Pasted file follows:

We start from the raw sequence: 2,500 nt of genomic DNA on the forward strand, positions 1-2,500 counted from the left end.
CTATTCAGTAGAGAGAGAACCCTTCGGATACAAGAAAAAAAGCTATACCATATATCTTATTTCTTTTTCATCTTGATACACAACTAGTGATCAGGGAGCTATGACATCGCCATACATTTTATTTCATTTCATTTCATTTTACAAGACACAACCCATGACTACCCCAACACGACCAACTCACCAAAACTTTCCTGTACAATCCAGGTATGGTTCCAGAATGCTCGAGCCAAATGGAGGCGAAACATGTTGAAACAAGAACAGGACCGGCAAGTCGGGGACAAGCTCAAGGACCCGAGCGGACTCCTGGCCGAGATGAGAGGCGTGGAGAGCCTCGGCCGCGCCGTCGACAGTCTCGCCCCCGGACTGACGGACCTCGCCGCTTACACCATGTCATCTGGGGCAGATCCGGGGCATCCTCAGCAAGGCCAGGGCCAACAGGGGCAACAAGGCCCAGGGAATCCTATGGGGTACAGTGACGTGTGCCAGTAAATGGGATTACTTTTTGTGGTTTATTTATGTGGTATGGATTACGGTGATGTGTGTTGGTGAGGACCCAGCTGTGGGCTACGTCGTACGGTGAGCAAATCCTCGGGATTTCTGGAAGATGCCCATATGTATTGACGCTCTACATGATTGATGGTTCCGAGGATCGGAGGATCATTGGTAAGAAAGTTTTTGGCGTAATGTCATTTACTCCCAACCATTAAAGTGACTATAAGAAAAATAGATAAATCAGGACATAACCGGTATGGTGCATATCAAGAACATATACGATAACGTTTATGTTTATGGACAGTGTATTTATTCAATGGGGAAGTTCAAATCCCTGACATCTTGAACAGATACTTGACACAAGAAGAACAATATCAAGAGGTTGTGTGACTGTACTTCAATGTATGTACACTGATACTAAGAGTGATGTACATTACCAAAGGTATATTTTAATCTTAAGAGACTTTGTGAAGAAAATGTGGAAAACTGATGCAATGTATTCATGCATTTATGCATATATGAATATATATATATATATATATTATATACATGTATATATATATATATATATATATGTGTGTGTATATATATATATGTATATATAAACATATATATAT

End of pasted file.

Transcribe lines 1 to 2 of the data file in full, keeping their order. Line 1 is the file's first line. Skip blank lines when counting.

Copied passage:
We start from the raw sequence: 2,500 nt of genomic DNA on the forward strand, positions 1-2,500 counted from the left end.
CTATTCAGTAGAGAGAGAACCCTTCGGATACAAGAAAAAAAGCTATACCATATATCTTATTTCTTTTTCATCTTGATACACAACTAGTGATCAGGGAGCTATGACATCGCCATACATTTTATTTCATTTCATTTCATTTTACAAGACACAACCCATGACTACCCCAACACGACCAACTCACCAAAACTTTCCTGTACAATCCAGGTATGGTTCCAGAATGCTCGAGCCAAATGGAGGCGAAACATGTTGAAACAAGAACAGGACCGGCAAGTCGGGGACAAGCTCAAGGACCCGAGCGGACTCCTGGCCGAGATGAGAGGCGTGGAGAGCCTCGGCCGCGCCGTCGACAGTCTCGCCCCCGGACTGACGGACCTCGCCGCTTACACCATGTCATCTGGGGCAGATCCGGGGCATCCTCAGCAAGGCCAGGGCCAACAGGGGCAACAAGGCCCAGGGAATCCTATGGGGTACAGTGACGTGTGCCAGTAAATGGGATTACTTTTTGTGGTTTATTTATGTGGTATGGATTACGGTGATGTGTGTTGGTGAGGACCCAGCTGTGGGCTACGTCGTACGGTGAGCAAATCCTCGGGATTTCTGGAAGATGCCCATATGTATTGACGCTCTACATGATTGATGGTTCCGAGGATCGGAGGATCATTGGTAAGAAAGTTTTTGGCGTAATGTCATTTACTCCCAACCATTAAAGTGACTATAAGAAAAATAGATAAATCAGGACATAACCGGTATGGTGCATATCAAGAACATATACGATAACGTTTATGTTTATGGACAGTGTATTTATTCAATGGGGAAGTTCAAATCCCTGACATCTTGAACAGATACTTGACACAAGAAGAACAATATCAAGAGGTTGTGTGACTGTACTTCAATGTATGTACACTGATACTAAGAGTGATGTACATTACCAAAGGTATATTTTAATCTTAAGAGACTTTGTGAAGAAAATGTGGAAAACTGATGCAATGTATTCATGCATTTATGCATATATGAATATATATATATATATATATTATATACATGTATATATATATATATATATATATGTGTGTGTATATATATATATGTATATATAAACATATATATAT